There is a need to develop new biomarkers for prostate cancer beyond PSA, Scherr said. "Should a man when he turns 50 have a biopsy?" he said. "It is certainly an important question that needs being looked at."
But the study merely "makes a statistical point about an unusual population," said Andrew Vickers, a statistician whose title at Memorial Sloan-Kettering Cancer Center in New York is attending research methodologist.
"It apples to men who have regular screening," Vickers said. "It doesn't apply to men who haven't been screened. For those men, the PSA test might be more accurate."
And the study is misleading because of information it doesn't contain, said Dr. Ian M. Thompson, chairman of urology at the University of Texas Health Science Center at San Antonio.
The study includes only men on whom biopsies were done, Thompson said. "If you don't biopsy something, you don't know if you have cancer or not," he said. "The study is informative only of men who had biopsies. There is nothing in it about the criteria they used to recommend biopsies."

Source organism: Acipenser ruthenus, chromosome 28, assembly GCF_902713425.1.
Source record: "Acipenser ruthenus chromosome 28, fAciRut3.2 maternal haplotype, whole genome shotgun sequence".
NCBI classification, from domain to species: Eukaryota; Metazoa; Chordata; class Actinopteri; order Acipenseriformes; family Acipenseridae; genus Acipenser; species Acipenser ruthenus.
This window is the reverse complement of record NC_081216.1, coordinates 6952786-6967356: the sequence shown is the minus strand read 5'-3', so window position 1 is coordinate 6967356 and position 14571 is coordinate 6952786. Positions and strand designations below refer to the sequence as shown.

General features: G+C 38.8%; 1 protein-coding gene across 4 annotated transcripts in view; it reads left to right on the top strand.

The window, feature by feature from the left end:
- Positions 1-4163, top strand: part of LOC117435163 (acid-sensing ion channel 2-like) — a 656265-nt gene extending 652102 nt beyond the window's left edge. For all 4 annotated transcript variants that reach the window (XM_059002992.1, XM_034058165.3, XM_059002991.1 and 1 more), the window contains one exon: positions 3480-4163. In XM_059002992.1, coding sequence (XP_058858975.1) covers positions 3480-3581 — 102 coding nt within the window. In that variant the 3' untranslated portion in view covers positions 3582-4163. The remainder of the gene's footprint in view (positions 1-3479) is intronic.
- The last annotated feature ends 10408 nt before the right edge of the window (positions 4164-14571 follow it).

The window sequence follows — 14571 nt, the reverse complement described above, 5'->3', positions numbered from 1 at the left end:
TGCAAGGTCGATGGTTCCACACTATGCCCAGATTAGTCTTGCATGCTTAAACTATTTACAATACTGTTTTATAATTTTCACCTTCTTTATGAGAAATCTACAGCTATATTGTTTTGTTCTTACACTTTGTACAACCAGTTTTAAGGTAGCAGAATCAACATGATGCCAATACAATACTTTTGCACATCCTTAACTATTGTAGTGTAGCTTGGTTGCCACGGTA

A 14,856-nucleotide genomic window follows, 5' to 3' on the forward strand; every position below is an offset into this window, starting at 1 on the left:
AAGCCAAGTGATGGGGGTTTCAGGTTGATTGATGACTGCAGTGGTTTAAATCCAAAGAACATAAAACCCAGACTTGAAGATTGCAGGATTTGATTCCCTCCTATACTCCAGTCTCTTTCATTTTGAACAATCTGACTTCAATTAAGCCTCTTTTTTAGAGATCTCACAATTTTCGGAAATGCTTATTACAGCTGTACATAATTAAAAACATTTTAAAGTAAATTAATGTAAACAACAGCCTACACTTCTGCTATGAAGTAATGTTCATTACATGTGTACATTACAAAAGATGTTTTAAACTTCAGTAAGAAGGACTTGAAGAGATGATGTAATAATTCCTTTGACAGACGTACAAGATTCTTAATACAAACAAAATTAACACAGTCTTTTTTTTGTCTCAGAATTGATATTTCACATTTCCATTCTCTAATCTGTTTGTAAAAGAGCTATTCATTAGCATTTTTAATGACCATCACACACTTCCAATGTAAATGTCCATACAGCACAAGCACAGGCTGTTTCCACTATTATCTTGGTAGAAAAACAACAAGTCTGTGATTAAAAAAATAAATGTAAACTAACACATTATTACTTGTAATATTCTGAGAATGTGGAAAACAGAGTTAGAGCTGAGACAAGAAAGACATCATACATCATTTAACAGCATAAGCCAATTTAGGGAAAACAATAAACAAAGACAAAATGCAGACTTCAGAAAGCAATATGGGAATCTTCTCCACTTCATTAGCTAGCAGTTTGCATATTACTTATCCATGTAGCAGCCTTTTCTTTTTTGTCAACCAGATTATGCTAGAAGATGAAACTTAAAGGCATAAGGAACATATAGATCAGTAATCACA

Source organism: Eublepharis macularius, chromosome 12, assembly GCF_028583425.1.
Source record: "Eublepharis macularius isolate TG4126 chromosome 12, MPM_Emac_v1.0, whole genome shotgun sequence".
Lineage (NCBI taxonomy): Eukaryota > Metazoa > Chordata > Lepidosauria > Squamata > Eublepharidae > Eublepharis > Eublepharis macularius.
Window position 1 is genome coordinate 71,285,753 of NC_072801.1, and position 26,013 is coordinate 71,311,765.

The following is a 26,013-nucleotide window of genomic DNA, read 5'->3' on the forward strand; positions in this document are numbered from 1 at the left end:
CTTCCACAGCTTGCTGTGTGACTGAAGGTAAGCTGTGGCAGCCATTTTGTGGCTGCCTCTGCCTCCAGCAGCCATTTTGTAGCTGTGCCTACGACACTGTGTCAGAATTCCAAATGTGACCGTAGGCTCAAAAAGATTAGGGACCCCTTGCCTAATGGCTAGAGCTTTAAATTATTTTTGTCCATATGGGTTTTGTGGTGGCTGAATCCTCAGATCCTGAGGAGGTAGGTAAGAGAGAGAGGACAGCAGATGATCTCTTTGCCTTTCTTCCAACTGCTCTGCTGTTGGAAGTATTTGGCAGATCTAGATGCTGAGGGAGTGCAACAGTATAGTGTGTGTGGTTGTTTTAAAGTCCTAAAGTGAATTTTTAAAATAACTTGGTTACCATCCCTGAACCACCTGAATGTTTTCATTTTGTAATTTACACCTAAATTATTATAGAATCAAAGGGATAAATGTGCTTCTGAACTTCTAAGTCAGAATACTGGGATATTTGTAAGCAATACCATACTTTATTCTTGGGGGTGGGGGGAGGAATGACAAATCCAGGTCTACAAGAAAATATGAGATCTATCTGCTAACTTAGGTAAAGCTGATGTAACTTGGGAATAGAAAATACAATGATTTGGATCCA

Risk factors for prostate cancer, such as ethnicity, age and family history, are not mentioned in the study, Thompson added. "You don't know anything about the people in their practice who never had a biopsy," he noted.
The PSA test has flaws, Thompson acknowledged. Most notably, it is unable to distinguish between prostate cancers that will grow so slowly that they do not endanger life and those that are aggressive enough to kill.
"But of all the tools we currently have, the PSA test is valuable," he said. "People dealing with other kinds of cancer wish they had a blood test like PSA."
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